I also got to see the replica of the inside of Nobunaga’s castle (important Japanese historical figure) and went around the attached archealogical museum – since there was no English I really had no idea what I was looking at though!

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Just when I thought I had seen it all in Japan, I realised I have only been scraping the surface of bizarrity. (That isn’t a word but it sounds right somehow. My English ability has dropped to the level of a 6 year old.) I went for a mosey around the public library at Tsurumai Park the other day, and was more than a little surprised to see that there is a Sugakiya (ramen restaurant) inside. Not attached to the outside, but actually inside the library. I was thinking how amazing it would be if SOAS had something similar – during the exam period and 24hr opening a ramen restaurant in the library would be the perfect antidote to a hard nights revision!

But it gets even weirder than that. After a hunger fuelled stroll in search of a new and exciting restaurant, we found the perfect place that the producers of Hells Kitchen would probably commit acts of indecency in public places for Gordon Ramsey to sort out. A restaurant called “Mountain”, which specialises in interesting types of rice and spaghetti. Naturally, amongst the list of about 60 types of spaghetti (which actually turned out to be more like a noodle-pasta hybrid; best not to ask) you have standard sauces such as bolognese, carbonara and Japanese style flavours such as Mentaiko (spicy roe). What is surprising however, is seeing strawberry pasta make an appearance on the menu. Or kiwi pasta. Or banana pasta. There were a lot of very strange combinations – none of which sounded very appetising! I saw someone eating said strawberry pasta, and it seemed that it was the sauce and not the actually pasta which was strawberry flavoured. I must say it looked truly horrific. However the absolute worst item on the menu had to be the “Italian Tomato Parfait”. What part of  mixing ice cream and tomatoes seems like a good idea?! And what sort of person orders such a vomit inducing concoction?! Whats more, the portion sizes were bigger than American sizes, enough for 2 very hungry people or maybe even 3! After eating about a third I had to give it up to Michael who has the appetite of an mammoth. I would love to see Gordons reaction to the menu and restaurant…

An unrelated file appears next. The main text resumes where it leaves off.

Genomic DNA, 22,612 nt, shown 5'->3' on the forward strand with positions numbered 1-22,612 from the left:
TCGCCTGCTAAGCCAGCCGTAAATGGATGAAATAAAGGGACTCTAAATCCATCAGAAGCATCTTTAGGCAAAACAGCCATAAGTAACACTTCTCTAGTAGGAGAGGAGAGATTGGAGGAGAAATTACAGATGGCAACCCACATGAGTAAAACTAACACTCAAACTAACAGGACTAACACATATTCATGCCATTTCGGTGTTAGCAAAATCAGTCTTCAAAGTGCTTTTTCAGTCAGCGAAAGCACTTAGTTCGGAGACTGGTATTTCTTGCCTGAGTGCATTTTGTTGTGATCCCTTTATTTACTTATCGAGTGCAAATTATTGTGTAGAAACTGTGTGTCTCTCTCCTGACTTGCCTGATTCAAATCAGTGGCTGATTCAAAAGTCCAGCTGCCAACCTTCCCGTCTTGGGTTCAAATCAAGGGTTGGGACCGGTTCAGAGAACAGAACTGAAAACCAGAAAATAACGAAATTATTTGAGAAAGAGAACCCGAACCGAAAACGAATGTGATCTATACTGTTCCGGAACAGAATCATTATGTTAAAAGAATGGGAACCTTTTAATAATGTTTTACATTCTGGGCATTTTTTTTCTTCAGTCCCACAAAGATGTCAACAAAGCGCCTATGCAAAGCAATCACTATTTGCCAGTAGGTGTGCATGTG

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Japan has a wonderful variety of food, some of which is strange, some of which is horrendous. Some things which I used to think were really different or interesting have become so normal (green tea ice cream, miso soup, seaweed, raw eggs, pickled cucumber and radish etc) but there are still things which I find a bit bizarre.

However strange something sounds, I will always try it once to see what its like, and so I thought I would share a few of my experiences with you.

Whale – Amazing. If whales want to stop being endangered then they should stop being so delicious! I had it served raw, very thinly sliced with garlic, soy sauce and ginger. It has the appearance of very fine quality steak, very lean and not fatty at all. It also tastes similar to steak, but even softer. It didn’t have a fishy flavour at all. I wish whales weren’t endangered, this is definitely the most un-eco-friendly food I have ever eaten, but I am glad to have had the chance to try it.

Fugu (Highly poisonous Pufferfish) – One of my students took my out for a very posh meal and this came as part of a set course feast, so I didn’t even know what it was until after I ate most of it! It looks like any other kind of white fish, has virtually no distinguishing taste, and is in fact rather bland. I am sure people only eat it for the death factor, and as I didn’t know what it was, this was non-existant! Nice to be able to say I’ve tried it, but I won’t be wasting money on it anytime soon (due to the fact that it is so poisonous, the chefs have to pass very rigurous tests before they are allowed to prepare it and so it is top-end price range). Incidently, almost all deaths caused by fugu are due to housewives trying to save a bit of money and prepare it at home, although the jury is out on whether this can be considered accidental or not!